The following is an excerpt from Geometry: Incidence and Transformations, the first of three Geometry courses in the self-paced Elements of Mathematics: Foundations (EMF) series. EMF covers Pre-Algebra through Precalculus, plus several university-level topics, with the depth and sophisitication needed to challenge and mathematically talented children. Limited Time Offer: The first EMF course is available at 25% off regular tuition for students who enroll on or before October 31, 2017. Learn more at www.EMFmath.com.
In this course and the next our main focus is on Euclidean geometry. As you have undoubtedly noticed, in the preceding courses we have quite frequently talked about, considered, and even worked with a wide variety of geometrical concepts. But we have been relying on common knowledge and your intuitive understanding of such things; we have only rarely hinted at the formal underpinnings of this very important and pervasive area of mathematics.
The history of the study of geometry is very long and honorable, springing out of humanity’s attempts to describe mathematically the forms, shapes, and patterns seen in the real world.
Roughly speaking, our intended plan of study in this course is as follows: Each of us has a store of experiences with real objects, their forms, and their shapes. These experiences will be refined as we draw pictures of objects, observe specially constructed models of objects, and think about experiments that could be performed with these objects. As we sharpen our experiences with physical objects, we will describe corresponding geometric objects (such as points, lines, and planes), and decide what properties these geometric objects should have if they are to be mathematical replicas of the real objects. Of course, geometric objects, like all other mathematical objects, are abstractions, so the only role that can be played by our drawings and experiments with physical points, lines, and planes is that of serving as a guide to the properties that should be ascribed to their abstract geometric counterparts.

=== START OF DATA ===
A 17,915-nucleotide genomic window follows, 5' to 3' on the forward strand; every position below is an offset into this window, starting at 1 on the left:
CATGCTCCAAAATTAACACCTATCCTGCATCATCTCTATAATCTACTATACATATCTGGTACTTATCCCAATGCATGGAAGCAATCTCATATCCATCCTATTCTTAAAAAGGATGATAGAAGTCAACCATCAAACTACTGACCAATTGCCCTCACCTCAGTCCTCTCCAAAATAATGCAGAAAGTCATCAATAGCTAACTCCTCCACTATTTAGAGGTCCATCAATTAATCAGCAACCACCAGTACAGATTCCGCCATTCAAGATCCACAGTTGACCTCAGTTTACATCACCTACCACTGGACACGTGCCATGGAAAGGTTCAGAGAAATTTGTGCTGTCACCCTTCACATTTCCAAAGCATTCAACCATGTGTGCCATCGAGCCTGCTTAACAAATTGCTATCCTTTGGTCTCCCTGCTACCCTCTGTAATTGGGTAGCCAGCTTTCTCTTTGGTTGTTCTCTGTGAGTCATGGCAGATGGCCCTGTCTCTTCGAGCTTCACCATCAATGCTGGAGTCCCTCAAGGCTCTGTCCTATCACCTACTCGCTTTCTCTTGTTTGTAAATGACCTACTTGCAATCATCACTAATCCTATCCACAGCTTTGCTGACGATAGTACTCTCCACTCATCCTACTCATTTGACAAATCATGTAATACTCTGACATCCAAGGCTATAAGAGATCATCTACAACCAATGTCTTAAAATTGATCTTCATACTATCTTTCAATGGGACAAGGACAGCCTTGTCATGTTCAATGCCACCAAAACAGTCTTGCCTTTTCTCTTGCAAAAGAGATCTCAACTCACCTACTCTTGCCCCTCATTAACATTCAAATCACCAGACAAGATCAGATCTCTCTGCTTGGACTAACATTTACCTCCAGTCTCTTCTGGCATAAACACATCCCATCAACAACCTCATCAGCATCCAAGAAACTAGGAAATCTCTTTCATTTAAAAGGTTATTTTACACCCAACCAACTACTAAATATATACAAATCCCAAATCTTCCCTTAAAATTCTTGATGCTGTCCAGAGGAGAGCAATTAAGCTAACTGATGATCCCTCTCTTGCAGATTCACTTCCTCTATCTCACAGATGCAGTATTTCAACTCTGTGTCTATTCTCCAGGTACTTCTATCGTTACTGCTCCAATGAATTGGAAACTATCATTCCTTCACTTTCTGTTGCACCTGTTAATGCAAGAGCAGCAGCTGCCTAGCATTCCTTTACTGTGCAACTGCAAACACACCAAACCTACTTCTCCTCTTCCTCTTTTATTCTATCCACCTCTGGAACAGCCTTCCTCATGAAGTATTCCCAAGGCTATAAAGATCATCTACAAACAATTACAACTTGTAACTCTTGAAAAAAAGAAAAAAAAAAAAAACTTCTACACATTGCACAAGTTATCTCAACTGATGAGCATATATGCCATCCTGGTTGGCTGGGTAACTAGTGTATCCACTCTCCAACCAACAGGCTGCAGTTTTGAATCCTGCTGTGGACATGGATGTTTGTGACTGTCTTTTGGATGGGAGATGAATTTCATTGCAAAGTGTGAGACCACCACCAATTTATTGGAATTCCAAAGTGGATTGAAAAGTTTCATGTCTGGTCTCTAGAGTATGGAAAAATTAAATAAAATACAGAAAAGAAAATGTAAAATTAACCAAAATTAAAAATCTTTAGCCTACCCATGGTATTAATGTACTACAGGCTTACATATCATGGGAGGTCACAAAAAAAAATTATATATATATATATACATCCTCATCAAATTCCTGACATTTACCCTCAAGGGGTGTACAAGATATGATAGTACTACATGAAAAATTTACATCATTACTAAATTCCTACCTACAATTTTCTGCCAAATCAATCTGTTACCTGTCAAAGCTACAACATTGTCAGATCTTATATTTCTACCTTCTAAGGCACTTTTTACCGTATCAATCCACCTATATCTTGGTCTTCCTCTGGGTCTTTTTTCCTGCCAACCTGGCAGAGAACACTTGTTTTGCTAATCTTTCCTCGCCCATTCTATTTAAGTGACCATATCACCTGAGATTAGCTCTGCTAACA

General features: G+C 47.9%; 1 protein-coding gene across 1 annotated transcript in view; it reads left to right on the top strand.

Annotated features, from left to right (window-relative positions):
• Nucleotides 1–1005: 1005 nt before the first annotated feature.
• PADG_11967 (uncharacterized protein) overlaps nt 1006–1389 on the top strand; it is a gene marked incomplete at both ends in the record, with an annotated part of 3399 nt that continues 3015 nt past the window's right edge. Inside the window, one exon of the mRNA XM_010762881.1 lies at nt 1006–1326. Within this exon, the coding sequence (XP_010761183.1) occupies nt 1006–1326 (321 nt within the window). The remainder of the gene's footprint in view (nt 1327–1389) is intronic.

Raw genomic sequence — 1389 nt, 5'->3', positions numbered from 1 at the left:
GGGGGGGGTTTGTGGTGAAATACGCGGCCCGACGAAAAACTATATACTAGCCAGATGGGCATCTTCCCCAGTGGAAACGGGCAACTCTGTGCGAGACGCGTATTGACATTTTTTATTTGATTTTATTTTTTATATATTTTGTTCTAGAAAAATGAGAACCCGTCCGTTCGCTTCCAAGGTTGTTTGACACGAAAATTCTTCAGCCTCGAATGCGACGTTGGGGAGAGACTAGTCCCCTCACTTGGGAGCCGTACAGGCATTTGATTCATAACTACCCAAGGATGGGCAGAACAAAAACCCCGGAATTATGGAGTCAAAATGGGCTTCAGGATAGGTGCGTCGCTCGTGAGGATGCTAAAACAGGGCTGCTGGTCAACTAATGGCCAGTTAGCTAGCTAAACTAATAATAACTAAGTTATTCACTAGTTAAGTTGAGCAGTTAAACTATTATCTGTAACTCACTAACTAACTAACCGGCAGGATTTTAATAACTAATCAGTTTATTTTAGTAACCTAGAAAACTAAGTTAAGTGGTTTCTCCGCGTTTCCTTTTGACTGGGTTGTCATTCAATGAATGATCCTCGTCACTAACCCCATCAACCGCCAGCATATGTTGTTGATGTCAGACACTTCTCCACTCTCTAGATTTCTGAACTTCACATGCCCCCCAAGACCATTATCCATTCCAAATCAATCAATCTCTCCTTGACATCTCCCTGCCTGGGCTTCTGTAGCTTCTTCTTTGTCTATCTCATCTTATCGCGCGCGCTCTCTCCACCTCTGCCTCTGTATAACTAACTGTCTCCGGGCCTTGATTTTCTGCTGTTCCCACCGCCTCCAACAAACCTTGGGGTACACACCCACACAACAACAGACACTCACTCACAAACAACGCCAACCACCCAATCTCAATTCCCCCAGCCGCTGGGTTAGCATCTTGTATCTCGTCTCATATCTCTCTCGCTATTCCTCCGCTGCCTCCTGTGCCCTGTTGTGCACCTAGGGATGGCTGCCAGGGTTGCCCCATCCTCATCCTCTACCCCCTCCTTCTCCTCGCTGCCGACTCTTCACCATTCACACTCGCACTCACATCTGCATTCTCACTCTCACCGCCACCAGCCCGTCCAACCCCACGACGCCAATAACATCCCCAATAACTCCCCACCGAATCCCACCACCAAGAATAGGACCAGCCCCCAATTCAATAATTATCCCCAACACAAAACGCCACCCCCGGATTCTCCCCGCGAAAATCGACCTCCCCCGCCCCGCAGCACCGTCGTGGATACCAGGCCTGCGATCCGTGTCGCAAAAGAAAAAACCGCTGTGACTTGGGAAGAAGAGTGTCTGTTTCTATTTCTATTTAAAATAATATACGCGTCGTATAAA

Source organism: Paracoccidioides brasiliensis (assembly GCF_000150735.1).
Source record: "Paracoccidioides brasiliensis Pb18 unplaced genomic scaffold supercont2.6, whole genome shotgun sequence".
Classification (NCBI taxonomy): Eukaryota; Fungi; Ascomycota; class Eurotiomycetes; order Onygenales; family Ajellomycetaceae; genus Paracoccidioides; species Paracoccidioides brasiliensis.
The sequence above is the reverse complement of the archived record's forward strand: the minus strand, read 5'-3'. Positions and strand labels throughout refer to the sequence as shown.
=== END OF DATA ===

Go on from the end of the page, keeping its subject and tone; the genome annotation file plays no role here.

The properties we ascribe to the geometric objects will be called agreements. That is, we will agree to accept a certain property about geometric points and lines, say, because our experience strongly suggests that physical points and lines have that property. Of course, agreements in geometry, as in real life, have consequences. This then is the activity of geometry: to find out what the consequences of the basic agreements are.
In other words, we shall agree that the geometric objects we wish to study have certain basic properties. We shall then deduce that geometric objects with these properties must also have certain other properties. We will discover these new properties, not by looking at the objects (remember, geometric objects are abstractions!) but by thinking about them. We will express our thoughts in arguments of the following general form: Since we have accepted our basic agreements, then we must also accept that such and such is the case. But then we are constrained to accept that thus and so, etc. Finally we examine these new properties in order to decide whether they too are compatible with our experience of physical objects. In this way, Euclidean geometry becomes the mathematics of the shapes and forms of the world around us.
The IMACS Blog reconnects with alumnus Mark Engelberg who recently released three new coding games through ThinkFun and Target. (Win an autographed copy of one of Mark's new games!) Mark's passion for computer science, math and logic led him to an award-winning career in puzzle and game design. He is also an active speaker in the Clojure programming language community. In this post, Mark talks with IMACS about what it was like to be a homeschool dad to two amazingly talented children who are now accomplished young adults in their own right.